Prophets and Kings


My Disciple Bible study group is studying the prophets in the Hebrew Bible. I have come to appreciate the relationship between politics and a people’s relationship with their God.

Prophesy in the Hebrew Bible isn’t about telling what will happen in the future. The prophets are God’s messengers to God’s people. The prophets say, if you keep doing what you are doing, this is what will happen.

Books like Jeremiah, Lamentations, Micah, Amos and Hosea aren’t light reading.

Disciple study guide tells us, “We must know the history in order to understand the work of the prophets. We must hear them in context.” Each prophet is paired with a king: Samuel with King Saul, Nathan with King David, Elijah with King Ahab, Amos with King Jeroboam II, Hosea and Amos with King Zechariah.

Some of this “history” sounds like this morning’s news. Nathan was one of many of the advisers to King David. Once King David crossed a line, lusting after Bathsheba and sending her husband off to war to be killed so that David could marry her, Nathan became a prophet.

He told King David a story about two men, one rich and one poor. The rich man has many sheep and cattle; the poor man has only one ewe lamb that has grown up with his family. The poor man and his family love this lamb, the way we might love our dog or cat. The rich man has a visitor, and to feed the visitor, takes the poor man’s lamb and feeds it to the visitor. King David sees right away the injustice of this and says “the one who did this is demonic! He must restore the ewe lamb seven times over because he did this and had no compassion.” (2 Samuel 12:5b-6)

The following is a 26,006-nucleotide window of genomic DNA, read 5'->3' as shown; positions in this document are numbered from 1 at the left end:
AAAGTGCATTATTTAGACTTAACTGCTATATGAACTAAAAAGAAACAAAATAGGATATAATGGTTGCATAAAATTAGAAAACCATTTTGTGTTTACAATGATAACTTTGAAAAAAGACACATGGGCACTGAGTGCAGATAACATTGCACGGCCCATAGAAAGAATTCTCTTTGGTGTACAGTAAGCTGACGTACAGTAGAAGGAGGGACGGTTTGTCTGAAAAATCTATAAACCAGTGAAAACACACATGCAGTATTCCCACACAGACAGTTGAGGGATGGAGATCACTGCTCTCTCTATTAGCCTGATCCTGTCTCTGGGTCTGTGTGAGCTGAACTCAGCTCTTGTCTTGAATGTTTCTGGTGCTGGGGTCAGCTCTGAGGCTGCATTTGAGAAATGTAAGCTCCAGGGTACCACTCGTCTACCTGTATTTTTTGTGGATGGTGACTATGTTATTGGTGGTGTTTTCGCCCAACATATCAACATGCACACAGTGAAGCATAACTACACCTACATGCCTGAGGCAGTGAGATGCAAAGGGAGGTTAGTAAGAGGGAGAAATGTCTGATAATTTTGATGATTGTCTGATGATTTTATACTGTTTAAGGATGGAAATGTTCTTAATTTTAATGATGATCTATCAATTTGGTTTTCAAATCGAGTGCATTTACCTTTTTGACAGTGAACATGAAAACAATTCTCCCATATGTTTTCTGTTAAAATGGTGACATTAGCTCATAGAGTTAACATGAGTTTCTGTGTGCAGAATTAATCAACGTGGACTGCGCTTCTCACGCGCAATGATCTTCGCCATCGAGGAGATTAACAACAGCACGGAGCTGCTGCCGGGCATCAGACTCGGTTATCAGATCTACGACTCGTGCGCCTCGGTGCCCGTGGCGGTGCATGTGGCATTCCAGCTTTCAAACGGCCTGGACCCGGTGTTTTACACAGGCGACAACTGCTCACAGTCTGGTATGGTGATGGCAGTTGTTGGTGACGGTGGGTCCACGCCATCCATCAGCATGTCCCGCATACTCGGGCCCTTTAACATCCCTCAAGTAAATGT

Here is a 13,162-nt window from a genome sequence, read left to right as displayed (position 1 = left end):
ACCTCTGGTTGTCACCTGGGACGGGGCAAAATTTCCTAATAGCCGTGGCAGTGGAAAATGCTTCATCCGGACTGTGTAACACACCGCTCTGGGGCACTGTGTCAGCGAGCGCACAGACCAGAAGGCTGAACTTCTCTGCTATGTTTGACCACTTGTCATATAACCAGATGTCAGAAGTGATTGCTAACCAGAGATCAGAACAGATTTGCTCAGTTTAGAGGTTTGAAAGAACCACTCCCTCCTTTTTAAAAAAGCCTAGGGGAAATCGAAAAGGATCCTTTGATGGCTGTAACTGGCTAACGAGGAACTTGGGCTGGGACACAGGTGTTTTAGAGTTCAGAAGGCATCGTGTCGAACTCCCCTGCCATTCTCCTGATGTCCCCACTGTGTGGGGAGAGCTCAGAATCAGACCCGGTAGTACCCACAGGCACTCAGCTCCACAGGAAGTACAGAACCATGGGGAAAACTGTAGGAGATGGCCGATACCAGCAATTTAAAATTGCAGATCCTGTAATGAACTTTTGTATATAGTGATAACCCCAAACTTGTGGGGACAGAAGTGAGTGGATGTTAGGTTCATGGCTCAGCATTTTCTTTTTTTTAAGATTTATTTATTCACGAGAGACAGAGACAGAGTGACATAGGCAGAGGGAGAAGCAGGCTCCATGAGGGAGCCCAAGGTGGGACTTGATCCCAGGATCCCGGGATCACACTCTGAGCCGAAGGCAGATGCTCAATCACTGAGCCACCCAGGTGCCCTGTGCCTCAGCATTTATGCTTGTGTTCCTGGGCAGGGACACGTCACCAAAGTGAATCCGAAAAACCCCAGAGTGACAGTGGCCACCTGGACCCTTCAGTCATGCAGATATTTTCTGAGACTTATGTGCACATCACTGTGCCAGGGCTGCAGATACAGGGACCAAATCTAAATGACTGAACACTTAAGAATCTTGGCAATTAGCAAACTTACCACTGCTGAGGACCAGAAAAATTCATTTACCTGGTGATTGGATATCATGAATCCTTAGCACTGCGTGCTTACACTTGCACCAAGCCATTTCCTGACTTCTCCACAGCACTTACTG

And Nathan says—You are that man!

How bold! What courage! He is speaking to the king, who could order him killed.

Much later the prophet Micah enumerated the crimes of the people. The priests only taught if they were paid to do so, government policies and taxes favored the rich, judges took bribes, idolatry was rampant.

TheDisciplestudy guide puts it this way “The prophets preached peace when they ate well but lashed out against those who didn’t pay them…The sanctuary prophets were not shameless charlatans. They simply were so much a part of the sins of the society they couldn’t see the plumb line of God. That’s why they didn’t speak out. That’s why they resented the criticism.”

I ask:

  • Who are today’s prophets?
  • Who are today’s kings?

And I wonder, am I so much a part of the sins of society that I can’t see the plumb line of God?

May we remember these words from Micah: “He has told you, human one, what is good and what the Lord requires from you: to do justice, embrace faithful love, and to walk humbly with your God” (Micah 6:8) and do what the Lord requires from us, whatever the criticism, whatever the cost, knowing that the Lord is with us always.

May it be so.

Connie Knapp is a Ruling Elder at First Presbyterian Church in Yorktown and a participant in the Commissioned Ruling Elders program of the Hudson River Presbytery. She will be serving as Moderator-Elect of the Hudson River Presbytery beginning in January 2019.

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